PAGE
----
PORTLAND – If Mark Few heard it once since Sunday, he heard it a dozen times.
“Everybody’s talking to me and our guys saying, ‘I won’t be down Thursday, but I’ll be down Saturday,’ ” Few said, shaking his head. “They just don’t get it.”
Unless, of course, the coach’s irony antenna was on the fritz, or he was being spoon-fed a dose of reverse psychology by Gonzaga fans willing to try anything.
At any rate, a sort of expectational schizophrenia seemed to settle over the Zagmania’s many convalescents in the ramp-up to Thursday’s first round of the NCAA basketball tournament, an almost toxic mix of – what did Nuke LaLoosh call it? – fear and ignorance.
The ignorance: a raging overconfidence that the fourth-seeded Bulldogs had been given a bye into the second round even if it said “Akron” on the companion bracket line.
The fear: that the Zags would never see the second round again, no matter who the opponent.
Neither notion was particularly rational, although the Bulldogs themselves couldn’t help but harbor a few doubts before zitzing the Zips 77-64 at the Rose Garden and living to play another day.
“I definitely think it should have been in our minds if it wasn’t,” said senior guard Jeremy Pargo. “Everyone in uniform experienced first-round exits the last two years except Demetri Goodson, who’s just a freshman. That’s one of the things I talked about at halftime – let’s not have another letup and let down on each other, give up another first-round game against a team we should beat.”
So all you hard-liners out there: They got the message.
Not that the first-round losses of the last two years didn’t weigh on the Zags anyway, but over time the public consensus – and a loud one – was that they had become underachievers, despite being a lower seed in 2007 that had endured late-season trauma and last year found themselves playing in the backyard of the tournament’s designated Cinderella.
Call it the cost of being more than a midmajor.
Excuses get rather thin, to the point this year that the Zags weren’t accorded any. Not with a gifted and healthy lineup, a high seed, an offensively challenged opponent that had to pull a few upsets just to get here – and the happy circumstance of playing an hour plane ride from home.
So no wonder Josh Heytvelt peeked at the scoreboard midway through the second half to see the Zips up by one and thought, “Oh, no.”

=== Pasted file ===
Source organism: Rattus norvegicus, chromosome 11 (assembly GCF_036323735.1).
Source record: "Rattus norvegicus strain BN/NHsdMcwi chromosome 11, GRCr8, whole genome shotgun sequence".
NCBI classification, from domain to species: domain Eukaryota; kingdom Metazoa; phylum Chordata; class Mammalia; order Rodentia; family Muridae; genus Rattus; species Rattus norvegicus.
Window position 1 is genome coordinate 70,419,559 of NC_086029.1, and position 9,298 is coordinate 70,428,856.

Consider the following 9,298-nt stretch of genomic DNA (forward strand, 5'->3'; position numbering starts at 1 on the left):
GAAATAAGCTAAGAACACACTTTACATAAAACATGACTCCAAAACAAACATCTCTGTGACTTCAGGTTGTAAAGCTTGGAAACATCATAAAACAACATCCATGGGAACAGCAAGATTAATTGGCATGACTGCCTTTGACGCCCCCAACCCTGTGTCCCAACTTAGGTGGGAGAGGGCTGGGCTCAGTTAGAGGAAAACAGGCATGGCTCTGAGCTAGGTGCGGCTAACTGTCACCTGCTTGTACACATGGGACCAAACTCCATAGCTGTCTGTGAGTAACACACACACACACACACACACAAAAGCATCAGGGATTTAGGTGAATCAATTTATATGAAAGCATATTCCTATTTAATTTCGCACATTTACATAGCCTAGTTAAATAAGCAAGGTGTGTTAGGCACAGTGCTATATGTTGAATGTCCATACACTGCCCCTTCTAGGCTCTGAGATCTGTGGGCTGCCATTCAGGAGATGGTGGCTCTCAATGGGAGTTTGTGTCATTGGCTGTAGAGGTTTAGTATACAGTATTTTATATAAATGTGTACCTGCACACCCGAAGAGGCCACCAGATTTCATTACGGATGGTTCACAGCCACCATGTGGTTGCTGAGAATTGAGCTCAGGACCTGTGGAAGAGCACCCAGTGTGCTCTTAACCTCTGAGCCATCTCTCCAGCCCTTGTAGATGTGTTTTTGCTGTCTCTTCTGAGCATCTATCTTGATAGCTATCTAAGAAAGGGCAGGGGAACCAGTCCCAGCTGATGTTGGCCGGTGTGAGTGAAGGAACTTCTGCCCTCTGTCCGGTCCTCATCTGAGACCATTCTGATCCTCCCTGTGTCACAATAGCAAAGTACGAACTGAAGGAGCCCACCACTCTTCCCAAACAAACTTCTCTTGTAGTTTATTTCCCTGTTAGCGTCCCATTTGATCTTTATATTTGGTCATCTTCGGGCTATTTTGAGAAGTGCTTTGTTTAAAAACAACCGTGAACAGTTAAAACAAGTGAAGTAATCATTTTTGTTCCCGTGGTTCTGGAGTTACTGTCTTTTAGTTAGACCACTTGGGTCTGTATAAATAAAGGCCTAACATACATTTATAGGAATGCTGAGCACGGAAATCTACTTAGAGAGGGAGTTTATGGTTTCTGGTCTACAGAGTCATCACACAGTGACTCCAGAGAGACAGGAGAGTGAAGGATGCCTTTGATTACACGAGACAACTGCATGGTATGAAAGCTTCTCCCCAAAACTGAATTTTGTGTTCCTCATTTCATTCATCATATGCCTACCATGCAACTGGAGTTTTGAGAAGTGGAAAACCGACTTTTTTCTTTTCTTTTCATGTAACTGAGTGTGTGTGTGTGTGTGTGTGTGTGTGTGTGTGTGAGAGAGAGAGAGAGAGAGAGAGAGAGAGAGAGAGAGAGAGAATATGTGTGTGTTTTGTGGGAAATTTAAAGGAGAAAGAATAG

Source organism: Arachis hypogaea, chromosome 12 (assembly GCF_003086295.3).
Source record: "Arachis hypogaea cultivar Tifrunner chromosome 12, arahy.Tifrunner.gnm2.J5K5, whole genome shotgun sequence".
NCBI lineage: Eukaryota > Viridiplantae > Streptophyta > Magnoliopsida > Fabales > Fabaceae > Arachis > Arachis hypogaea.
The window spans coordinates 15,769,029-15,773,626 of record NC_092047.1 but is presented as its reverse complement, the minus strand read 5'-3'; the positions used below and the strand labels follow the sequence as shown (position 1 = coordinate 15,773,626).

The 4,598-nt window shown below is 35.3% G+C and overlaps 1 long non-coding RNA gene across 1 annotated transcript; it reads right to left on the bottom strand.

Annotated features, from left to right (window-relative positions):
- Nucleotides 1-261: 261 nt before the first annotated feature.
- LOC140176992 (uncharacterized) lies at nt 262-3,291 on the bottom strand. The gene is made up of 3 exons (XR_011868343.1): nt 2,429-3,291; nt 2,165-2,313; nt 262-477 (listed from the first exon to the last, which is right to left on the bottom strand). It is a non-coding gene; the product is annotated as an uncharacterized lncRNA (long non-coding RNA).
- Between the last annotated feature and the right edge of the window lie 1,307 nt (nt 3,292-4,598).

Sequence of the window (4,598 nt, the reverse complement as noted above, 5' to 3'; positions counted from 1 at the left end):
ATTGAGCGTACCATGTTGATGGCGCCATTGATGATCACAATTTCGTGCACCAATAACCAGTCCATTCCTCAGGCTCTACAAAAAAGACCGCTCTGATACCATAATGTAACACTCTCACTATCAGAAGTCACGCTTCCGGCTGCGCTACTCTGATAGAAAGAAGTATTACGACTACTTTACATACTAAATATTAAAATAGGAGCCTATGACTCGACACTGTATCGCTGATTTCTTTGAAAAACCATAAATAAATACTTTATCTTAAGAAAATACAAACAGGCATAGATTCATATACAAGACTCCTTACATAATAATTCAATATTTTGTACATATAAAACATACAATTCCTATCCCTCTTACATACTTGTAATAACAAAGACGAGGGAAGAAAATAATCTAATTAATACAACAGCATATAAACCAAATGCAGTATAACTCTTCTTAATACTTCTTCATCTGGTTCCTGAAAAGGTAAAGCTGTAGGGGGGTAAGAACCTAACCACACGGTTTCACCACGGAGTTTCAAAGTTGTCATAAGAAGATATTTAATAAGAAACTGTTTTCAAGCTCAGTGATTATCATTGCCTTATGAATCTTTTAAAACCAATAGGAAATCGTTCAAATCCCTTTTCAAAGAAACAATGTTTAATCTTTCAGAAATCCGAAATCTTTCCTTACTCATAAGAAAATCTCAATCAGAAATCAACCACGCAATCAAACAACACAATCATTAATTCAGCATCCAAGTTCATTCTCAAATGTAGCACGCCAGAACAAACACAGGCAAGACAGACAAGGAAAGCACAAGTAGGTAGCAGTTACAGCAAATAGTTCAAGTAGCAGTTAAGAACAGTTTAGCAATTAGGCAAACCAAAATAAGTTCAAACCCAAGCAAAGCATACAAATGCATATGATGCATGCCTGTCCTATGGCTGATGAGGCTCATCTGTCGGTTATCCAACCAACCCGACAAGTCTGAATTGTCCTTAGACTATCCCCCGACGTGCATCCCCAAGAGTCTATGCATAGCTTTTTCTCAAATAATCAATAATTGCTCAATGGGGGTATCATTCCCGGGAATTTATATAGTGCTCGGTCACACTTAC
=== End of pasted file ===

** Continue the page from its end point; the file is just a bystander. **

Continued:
“I thought we were winning and we were still down,” he said, “and I thought, ‘Wait, we’re supposed to be winning right now.’ I really didn’t want it to end up being a grinder at the end.”
He believed GU should be ahead because the Zips had gone the previous 5 minutes without a field goal. That sort of thing usually breaks open a tight game, but in this case the Zags’ still-doubted defense needed to goose the temperature a few degrees to let loose the avalanche. In the space of 3 minutes, Gonzaga went from down one to up 12 – the defining shot being Heytvelt’s 3-pointer, which he celebrated with raised arms as he backpedaled down the court.
“I didn’t even know how much we were winning by – it just felt good,” he said. “I’d probably missed my last four jumpers before that and to get that to drop was something off my back – like, ‘I can shoot a jumper. It still works.’ ”
This was the general tone of the Bulldogs’ locker room – burden-shedding relief, something a little less chip-on-the-shoulder than the bold statement that steamrolled Saint Mary’s in the West Coast Conference tournament.
But that’s the tension that pervades the NCAAs.
“This is a high, high pressure deal,” said Few, who was gratified that the Bulldogs seemed to confront it with no particular panic.
Their poise was reflected in any number of ways, but none more so than the way they kept getting to the foul line. GU’s 31 free throws tied a season high (and the 26 makes are a season best).
“They foul a lot, and they have all year,” Few said. “We just needed to keep attacking and get ourselves in the bonus, which is what you have to do with them. They can frustrate you to the point where you don’t drive or post up anymore but we stayed with it.”
For the top, oh, 16 seeds, the NCAAs have a peculiar vibe that it’s not so much about winning as it is not losing. And, true, beating Akron will not claim prominent status in Gonzaga’s NCAA scrapbook – though losing to the Zips would possibly have been Bulldogs’ biggest shame.
Which is not to say Thursday’s game was without celebration. Pargo made sure of that with a thunderous, soaring dunk over poor Steve McNees of Akron – the replays of which on the Rose Garden big screens elicited ever deeper oohs and ahs. His teammates figure on being reminded of its proportions by the creator regularly.
“I hope so,” said Heytvelt. “That means we’ll still be here.”
Now he gets it.